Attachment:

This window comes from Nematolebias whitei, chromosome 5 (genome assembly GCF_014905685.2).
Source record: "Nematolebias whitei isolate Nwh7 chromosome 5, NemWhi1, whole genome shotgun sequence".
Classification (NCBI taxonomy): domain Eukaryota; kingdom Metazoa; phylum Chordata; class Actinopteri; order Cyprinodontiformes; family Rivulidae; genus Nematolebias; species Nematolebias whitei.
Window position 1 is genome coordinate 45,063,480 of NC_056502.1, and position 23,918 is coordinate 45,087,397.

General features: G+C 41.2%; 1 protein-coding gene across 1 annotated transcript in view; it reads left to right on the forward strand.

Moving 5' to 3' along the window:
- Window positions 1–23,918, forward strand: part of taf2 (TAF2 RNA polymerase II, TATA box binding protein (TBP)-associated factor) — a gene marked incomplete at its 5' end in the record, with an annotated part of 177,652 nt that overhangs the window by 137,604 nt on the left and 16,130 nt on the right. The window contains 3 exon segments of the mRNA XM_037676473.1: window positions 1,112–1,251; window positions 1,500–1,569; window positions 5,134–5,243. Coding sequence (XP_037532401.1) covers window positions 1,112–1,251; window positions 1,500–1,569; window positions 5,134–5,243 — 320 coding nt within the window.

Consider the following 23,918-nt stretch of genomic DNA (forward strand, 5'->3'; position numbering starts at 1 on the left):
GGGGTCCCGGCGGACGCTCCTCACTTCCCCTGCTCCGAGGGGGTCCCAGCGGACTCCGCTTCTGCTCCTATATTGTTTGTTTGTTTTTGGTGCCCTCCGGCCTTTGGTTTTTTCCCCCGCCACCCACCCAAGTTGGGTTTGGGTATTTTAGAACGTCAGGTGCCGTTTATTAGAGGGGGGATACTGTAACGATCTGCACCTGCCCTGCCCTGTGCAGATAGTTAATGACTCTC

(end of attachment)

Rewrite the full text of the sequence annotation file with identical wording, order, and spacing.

This window comes from Nematolebias whitei, chromosome 5 (genome assembly GCF_014905685.2).
Source record: "Nematolebias whitei isolate Nwh7 chromosome 5, NemWhi1, whole genome shotgun sequence".
Classification (NCBI taxonomy): domain Eukaryota; kingdom Metazoa; phylum Chordata; class Actinopteri; order Cyprinodontiformes; family Rivulidae; genus Nematolebias; species Nematolebias whitei.
Window position 1 is genome coordinate 45,063,480 of NC_056502.1, and position 23,918 is coordinate 45,087,397.

General features: G+C 41.2%; 1 protein-coding gene across 1 annotated transcript in view; it reads left to right on the forward strand.

Moving 5' to 3' along the window:
- Window positions 1–23,918, forward strand: part of taf2 (TAF2 RNA polymerase II, TATA box binding protein (TBP)-associated factor) — a gene marked incomplete at its 5' end in the record, with an annotated part of 177,652 nt that overhangs the window by 137,604 nt on the left and 16,130 nt on the right. The window contains 3 exon segments of the mRNA XM_037676473.1: window positions 1,112–1,251; window positions 1,500–1,569; window positions 5,134–5,243. Coding sequence (XP_037532401.1) covers window positions 1,112–1,251; window positions 1,500–1,569; window positions 5,134–5,243 — 320 coding nt within the window.

Consider the following 23,918-nt stretch of genomic DNA (forward strand, 5'->3'; position numbering starts at 1 on the left):
GGGGTCCCGGCGGACGCTCCTCACTTCCCCTGCTCCGAGGGGGTCCCAGCGGACTCCGCTTCTGCTCCTATATTGTTTGTTTGTTTTTGGTGCCCTCCGGCCTTTGGTTTTTTCCCCCGCCACCCACCCAAGTTGGGTTTGGGTATTTTAGAACGTCAGGTGCCGTTTATTAGAGGGGGGATACTGTAACGATCTGCACCTGCCCTGCCCTGTGCAGATAGTTAATGACTCTC